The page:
Although you certainly do not need your own transportation while in Vietnam, we believe the most rewarding way to see the country is on a motorbike. It opens up the entire area to exploration and provides great memories. That said, driving in Vietnam is not for the faint-hearted. Drivers tend to be aggressive and many drivers are not very spatially aware. It is advisable to observe the driving techniques for a couple of days before joining in yourself. Always wear a helmet, don't be in a hurry and never assume you have the right of way. The general rule is smaller vehicles yield to larger ones. Once you get the hang of it, driving adds another adventure to your visit!


Money

Vietnam's currency is the đồng, and it is easy to make withdrawals from ATMs with an international bank card. Alternatively, you can exchange money at the airport, banks or jewelry stores. Strangely, the best exchange rates are offered at jewelry stores, where American dollars, euros or British pounds are preferred. Remember that soft currencies cannot be easily exchanged in Vietnam, so remember to trade up before leaving home. The approximate exchange rate is 1 USD ~ 23.000 VND.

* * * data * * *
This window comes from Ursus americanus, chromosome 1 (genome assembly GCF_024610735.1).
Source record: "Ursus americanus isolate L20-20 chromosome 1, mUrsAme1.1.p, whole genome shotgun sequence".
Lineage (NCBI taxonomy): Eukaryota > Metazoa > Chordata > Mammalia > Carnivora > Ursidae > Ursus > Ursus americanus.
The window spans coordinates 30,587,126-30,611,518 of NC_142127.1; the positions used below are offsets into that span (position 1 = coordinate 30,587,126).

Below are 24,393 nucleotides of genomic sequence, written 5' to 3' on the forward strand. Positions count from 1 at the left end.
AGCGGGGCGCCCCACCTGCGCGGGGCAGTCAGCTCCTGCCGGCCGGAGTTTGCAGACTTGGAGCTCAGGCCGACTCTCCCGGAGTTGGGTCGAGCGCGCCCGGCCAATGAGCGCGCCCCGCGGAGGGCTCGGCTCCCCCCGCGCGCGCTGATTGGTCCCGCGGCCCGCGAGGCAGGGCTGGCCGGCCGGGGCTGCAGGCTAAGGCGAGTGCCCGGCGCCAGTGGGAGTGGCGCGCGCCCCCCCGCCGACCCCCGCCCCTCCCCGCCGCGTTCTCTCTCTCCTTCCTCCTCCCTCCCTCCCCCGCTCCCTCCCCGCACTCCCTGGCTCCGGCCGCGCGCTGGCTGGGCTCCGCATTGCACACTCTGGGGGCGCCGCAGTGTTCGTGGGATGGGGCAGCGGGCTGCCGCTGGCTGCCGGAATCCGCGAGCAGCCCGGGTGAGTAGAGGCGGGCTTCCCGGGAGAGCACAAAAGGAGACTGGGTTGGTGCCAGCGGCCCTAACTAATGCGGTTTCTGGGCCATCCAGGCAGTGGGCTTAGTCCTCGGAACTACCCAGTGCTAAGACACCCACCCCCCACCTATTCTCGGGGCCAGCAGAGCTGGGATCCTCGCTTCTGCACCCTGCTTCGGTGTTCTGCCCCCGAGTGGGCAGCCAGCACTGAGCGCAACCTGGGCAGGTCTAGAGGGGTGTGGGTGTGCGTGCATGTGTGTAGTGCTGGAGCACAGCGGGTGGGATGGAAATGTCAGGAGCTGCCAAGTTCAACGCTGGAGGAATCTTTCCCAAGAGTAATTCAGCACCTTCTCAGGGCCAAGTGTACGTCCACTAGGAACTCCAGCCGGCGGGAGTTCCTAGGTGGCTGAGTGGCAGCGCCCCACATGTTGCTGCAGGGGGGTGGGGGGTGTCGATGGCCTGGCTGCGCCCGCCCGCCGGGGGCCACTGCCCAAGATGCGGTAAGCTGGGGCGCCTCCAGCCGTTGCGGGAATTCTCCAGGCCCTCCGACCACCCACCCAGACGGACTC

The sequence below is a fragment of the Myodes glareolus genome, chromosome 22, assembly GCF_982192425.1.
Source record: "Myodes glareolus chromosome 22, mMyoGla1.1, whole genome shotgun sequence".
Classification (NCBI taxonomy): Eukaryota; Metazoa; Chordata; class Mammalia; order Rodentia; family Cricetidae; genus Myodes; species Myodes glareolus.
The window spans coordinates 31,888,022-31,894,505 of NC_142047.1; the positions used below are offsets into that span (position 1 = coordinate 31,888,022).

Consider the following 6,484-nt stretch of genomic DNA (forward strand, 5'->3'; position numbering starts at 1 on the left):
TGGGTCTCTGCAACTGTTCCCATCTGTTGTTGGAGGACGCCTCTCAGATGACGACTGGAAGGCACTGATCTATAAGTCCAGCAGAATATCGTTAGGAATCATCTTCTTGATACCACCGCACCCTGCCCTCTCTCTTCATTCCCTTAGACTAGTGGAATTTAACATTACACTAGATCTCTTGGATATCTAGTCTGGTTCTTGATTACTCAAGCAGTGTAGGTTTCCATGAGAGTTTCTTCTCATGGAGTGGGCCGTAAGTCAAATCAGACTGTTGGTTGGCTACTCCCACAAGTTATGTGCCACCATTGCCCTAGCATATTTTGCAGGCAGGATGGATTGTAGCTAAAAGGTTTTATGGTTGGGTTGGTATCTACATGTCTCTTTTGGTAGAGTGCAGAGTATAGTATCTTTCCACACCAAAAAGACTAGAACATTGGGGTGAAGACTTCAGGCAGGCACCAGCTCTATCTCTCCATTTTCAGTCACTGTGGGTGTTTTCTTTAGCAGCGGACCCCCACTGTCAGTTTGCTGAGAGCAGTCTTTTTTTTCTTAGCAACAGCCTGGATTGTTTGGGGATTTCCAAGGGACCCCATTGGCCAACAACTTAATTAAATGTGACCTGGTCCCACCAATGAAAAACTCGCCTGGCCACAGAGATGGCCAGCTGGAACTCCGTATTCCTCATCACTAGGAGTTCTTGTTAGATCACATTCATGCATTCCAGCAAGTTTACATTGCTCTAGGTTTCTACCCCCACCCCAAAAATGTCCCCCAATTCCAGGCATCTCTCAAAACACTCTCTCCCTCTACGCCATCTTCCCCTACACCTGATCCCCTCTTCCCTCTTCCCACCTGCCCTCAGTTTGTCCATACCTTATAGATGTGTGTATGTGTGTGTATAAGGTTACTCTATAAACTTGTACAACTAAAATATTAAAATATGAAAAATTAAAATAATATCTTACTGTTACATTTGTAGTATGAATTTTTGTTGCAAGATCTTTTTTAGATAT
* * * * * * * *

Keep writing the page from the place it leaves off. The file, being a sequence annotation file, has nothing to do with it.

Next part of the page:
Uncle Ho is on all Vietnamese currency. (c) Graham Minser

Communication

You may want to consider bringing your phone and purchasing a SIM card when you arrive. They are cheap, have good coverage and make it a lot easier to travel independently. SIM cards and the internet have made travel immeasurably easier in recent years, and while some prefer to leave their phones at home, you will undoubtedly benefit from the convenience of being wired during your trip.


The three primary wireless providers are Viettel, Mobifone, and Vinaphone. Of these three, Viettel is state-owned by the Vietnamese government and provides the best coverage. SIM cards can be bought at their respective carriers' stores and require a passport to activate.